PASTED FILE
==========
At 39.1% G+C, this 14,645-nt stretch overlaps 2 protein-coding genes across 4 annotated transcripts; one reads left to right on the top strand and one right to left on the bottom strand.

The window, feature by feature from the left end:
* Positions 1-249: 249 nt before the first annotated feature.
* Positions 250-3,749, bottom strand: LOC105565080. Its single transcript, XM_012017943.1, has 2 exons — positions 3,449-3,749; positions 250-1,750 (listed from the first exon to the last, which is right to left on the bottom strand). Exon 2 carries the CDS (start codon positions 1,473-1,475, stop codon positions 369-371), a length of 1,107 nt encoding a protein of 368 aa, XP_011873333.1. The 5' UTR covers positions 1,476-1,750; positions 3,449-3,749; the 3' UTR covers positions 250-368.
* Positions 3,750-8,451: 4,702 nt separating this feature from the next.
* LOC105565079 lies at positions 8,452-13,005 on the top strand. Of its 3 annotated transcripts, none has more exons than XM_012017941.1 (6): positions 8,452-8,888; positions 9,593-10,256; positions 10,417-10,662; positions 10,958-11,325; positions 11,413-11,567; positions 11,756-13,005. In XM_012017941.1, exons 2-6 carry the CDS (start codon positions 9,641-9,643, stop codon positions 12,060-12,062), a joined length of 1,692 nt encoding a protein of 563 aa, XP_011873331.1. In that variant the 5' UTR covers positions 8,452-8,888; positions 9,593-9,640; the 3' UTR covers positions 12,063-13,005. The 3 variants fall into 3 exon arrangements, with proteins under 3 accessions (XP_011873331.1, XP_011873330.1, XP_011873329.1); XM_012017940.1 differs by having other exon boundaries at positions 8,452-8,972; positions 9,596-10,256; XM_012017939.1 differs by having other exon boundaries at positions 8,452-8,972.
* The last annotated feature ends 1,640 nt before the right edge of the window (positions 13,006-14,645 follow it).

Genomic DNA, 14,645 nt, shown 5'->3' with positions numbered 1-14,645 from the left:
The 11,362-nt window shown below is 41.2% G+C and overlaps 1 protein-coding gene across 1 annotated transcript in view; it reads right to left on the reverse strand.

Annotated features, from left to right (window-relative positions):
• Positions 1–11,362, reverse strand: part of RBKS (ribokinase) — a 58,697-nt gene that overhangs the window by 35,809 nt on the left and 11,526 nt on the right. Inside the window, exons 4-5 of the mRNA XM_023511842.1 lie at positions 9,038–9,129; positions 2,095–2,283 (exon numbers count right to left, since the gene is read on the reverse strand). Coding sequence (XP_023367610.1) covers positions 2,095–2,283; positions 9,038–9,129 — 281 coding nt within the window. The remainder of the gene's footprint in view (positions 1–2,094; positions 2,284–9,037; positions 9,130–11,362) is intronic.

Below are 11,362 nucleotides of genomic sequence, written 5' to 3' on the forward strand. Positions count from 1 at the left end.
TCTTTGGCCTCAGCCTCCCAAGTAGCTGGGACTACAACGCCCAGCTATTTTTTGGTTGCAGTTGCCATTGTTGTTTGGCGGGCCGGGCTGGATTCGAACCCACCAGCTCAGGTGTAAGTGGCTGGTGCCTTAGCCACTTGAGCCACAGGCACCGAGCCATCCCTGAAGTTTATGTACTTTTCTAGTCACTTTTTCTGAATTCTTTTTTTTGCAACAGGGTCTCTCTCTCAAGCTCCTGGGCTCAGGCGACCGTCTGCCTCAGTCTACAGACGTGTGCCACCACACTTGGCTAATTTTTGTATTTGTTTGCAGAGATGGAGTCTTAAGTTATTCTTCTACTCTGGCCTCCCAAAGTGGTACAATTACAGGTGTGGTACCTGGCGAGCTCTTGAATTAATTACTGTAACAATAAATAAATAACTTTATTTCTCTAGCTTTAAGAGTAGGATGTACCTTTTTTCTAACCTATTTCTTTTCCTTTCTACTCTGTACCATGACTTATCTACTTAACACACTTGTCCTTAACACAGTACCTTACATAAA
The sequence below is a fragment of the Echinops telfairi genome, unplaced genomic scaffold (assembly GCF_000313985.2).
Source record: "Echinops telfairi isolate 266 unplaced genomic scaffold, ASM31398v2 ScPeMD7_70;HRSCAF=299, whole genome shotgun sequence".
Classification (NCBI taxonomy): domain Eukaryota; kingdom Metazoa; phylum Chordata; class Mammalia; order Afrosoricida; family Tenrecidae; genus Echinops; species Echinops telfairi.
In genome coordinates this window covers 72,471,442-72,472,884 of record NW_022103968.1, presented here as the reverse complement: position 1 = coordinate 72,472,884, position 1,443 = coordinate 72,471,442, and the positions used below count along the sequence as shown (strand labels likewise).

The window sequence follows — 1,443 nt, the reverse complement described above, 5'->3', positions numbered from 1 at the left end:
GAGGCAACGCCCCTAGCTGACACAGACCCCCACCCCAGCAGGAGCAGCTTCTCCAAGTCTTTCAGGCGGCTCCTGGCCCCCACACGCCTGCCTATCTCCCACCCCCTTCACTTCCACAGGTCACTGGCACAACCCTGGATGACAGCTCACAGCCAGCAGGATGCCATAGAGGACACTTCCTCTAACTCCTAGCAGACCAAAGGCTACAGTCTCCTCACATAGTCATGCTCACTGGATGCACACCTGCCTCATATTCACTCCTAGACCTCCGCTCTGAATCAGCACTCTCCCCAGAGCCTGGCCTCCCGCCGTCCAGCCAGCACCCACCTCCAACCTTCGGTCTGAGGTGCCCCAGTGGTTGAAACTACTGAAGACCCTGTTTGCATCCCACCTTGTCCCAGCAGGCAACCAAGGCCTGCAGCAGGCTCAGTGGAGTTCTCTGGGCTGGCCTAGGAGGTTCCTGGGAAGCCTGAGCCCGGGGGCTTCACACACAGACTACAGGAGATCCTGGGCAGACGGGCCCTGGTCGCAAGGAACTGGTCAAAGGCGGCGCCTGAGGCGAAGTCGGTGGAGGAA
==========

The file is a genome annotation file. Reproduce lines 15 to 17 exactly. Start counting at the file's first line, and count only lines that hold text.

Source record: "Echinops telfairi isolate 266 unplaced genomic scaffold, ASM31398v2 ScPeMD7_70;HRSCAF=299, whole genome shotgun sequence".
Classification (NCBI taxonomy): domain Eukaryota; kingdom Metazoa; phylum Chordata; class Mammalia; order Afrosoricida; family Tenrecidae; genus Echinops; species Echinops telfairi.
In genome coordinates this window covers 72,471,442-72,472,884 of record NW_022103968.1, presented here as the reverse complement: position 1 = coordinate 72,472,884, position 1,443 = coordinate 72,471,442, and the positions used below count along the sequence as shown (strand labels likewise).